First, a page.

Chinese design, English interiors
Saltram house contains four different types of Chinese wallpaper. They are undoubtedly beautiful but also extremely rare. Made in China in the 18th century, such wallpapers were exported specifically to Europe. Saltram’s wallpapers were probably put up in the 1750s or 60s at around the time John Parker and Lady Catherine were extending and remodelling Saltram.
The wallpapers were made by printing figures or scenes onto paper (in black and white). These were then coloured in – painted by hand. If you look closely, you can start to see how the wallpaper was cut to fit the room. Some of the scenes repeat and different styles of borders have been added. Look even more closely and you might be able to make out some of the figures and birds cut out by hand and pasted over the top – a real collage.
There are some really beautiful elements of design. In the dressing room, you can spot the tall, swaying figures often described as ‘long Elizas’ amongst porcelain vases, birds and flowers. In the study (which would have been a sitting room) a collage of these figures as well as landscape scenes are pasted together.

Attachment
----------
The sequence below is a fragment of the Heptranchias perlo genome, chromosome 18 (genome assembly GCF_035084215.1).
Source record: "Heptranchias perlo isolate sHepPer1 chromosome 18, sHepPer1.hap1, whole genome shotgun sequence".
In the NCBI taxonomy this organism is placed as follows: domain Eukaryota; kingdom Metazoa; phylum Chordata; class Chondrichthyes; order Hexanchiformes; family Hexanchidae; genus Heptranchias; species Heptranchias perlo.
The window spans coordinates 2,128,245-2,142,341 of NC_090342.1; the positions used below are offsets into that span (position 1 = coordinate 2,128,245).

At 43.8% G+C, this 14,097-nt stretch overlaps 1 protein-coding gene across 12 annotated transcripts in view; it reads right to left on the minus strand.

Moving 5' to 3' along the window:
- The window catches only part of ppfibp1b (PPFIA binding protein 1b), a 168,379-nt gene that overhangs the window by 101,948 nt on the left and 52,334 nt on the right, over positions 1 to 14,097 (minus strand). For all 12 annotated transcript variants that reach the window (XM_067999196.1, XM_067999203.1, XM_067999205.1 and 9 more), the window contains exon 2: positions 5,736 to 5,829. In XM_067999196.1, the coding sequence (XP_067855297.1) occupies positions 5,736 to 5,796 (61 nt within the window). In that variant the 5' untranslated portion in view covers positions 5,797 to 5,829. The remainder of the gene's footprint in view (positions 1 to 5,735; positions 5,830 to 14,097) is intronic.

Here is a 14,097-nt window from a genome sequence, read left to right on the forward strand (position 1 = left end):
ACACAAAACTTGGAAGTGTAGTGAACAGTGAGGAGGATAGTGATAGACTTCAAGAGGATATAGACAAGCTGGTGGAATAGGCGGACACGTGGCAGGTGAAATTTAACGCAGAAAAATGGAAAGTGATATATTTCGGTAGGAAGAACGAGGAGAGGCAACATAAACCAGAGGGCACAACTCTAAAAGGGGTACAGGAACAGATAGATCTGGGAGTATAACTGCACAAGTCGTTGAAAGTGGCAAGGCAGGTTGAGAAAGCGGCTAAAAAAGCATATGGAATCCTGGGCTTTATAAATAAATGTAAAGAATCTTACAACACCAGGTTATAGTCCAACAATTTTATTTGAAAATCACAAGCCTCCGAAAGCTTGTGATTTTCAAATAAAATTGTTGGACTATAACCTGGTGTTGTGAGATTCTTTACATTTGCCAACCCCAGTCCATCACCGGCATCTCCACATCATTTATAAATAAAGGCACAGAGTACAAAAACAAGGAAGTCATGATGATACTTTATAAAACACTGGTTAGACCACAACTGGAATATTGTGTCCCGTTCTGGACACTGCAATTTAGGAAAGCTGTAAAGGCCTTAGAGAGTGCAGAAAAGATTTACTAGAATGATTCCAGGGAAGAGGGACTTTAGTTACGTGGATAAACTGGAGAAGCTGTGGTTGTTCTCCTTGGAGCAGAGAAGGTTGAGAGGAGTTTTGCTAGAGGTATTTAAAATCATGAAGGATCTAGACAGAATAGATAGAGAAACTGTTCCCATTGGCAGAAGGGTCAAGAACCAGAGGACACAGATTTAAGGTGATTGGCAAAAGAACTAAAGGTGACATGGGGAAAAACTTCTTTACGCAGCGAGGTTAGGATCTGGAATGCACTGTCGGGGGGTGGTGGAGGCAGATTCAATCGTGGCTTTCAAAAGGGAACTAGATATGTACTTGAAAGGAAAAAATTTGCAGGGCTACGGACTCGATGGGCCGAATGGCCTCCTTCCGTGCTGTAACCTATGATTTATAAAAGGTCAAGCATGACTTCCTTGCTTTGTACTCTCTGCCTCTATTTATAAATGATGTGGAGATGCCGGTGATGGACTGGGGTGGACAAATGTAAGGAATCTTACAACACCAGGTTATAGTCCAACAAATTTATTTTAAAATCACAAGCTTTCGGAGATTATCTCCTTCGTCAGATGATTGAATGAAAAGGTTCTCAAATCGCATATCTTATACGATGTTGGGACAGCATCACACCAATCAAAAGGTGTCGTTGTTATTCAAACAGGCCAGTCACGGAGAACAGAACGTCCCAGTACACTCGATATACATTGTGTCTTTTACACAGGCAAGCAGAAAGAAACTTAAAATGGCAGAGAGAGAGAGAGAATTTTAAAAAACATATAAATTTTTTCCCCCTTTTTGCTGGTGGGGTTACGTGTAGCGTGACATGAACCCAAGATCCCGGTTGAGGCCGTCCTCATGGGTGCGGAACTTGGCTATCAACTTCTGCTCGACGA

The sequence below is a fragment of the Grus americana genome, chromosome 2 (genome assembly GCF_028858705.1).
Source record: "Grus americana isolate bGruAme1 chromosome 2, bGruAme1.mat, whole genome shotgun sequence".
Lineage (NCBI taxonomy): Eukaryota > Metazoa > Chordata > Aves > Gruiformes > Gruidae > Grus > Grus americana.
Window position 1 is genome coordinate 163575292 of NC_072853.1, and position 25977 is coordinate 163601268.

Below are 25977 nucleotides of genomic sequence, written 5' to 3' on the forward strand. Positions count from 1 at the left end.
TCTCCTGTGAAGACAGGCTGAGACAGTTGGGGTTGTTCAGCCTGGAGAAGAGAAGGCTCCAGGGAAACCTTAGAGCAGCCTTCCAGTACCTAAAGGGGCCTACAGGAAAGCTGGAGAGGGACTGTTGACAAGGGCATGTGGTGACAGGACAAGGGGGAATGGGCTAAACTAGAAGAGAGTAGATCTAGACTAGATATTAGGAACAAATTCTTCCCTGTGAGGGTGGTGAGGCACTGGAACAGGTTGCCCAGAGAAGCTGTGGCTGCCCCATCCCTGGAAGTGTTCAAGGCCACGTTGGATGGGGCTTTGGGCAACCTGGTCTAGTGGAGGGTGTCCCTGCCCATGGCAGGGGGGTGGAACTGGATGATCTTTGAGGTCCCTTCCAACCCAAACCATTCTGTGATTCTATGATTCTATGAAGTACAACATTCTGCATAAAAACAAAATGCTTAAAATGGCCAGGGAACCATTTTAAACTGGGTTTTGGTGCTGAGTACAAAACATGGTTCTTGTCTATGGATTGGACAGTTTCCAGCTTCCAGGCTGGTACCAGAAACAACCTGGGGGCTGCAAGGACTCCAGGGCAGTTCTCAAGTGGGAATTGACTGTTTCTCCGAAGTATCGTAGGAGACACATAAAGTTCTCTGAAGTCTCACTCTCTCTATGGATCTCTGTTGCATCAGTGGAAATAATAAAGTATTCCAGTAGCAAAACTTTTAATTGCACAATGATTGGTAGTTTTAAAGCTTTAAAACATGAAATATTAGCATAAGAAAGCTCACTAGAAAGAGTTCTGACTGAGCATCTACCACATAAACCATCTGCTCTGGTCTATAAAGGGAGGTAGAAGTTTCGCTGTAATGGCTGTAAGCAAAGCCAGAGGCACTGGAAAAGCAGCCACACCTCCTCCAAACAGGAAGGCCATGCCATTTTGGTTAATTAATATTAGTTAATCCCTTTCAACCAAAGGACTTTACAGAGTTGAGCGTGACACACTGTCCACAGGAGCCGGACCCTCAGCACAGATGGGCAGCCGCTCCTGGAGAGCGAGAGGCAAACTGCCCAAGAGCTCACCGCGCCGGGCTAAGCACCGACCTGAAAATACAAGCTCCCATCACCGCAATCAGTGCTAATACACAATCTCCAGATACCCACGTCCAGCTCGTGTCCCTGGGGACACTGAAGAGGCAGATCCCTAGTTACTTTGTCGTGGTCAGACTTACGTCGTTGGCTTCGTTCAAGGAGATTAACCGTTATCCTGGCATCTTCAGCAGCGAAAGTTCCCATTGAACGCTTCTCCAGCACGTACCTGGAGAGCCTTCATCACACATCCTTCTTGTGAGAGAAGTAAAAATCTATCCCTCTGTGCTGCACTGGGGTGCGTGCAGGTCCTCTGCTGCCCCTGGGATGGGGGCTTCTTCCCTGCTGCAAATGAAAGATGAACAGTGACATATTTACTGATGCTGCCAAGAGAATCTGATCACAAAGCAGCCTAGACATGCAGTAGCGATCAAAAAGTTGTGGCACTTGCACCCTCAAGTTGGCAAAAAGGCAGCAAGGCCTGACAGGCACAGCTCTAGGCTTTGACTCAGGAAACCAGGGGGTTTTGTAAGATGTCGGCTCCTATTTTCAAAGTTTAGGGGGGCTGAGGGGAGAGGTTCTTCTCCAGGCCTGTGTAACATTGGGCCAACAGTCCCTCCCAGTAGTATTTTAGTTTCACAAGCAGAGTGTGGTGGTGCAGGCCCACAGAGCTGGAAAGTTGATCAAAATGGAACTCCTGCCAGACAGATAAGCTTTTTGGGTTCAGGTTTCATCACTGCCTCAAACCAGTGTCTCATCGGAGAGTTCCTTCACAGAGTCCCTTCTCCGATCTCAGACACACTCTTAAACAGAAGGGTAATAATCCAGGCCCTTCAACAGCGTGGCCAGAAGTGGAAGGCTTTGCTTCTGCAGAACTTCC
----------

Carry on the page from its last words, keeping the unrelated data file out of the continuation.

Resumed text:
My favourite has to be the wallpaper in the Chinese bedroom which depicts the manufacture of tea in all its different stages. You can see men collecting tea leaves or packing up tea crates whilst others stamp the tea down with their feet. Drinking tea had become very popular in England by the 18th century though it was very expensive. Only the rich could afford tea and so tea ‘parties’ were a chance to show off wealth and good taste. It was kept under lock and key in a tea caddy and only served in the finest china. To be able to show the process of tea manufacture on the very walls of the room, and in such a beautiful way, must have made a very impressive statement.
Public and private
Along with porcelain and items such as mirrors and lacquer furniture, traditionally private rooms like bedrooms and dressing rooms (mostly associated with women) were created ‘in the Chinese style’ known as chinsoierie. These rooms were the location for small, intimate gatherings of women. At such gatherings, tea drinking from fine porcelain would surely have featured and you can imagine how the wallpapers would have provided a fascinating talking point.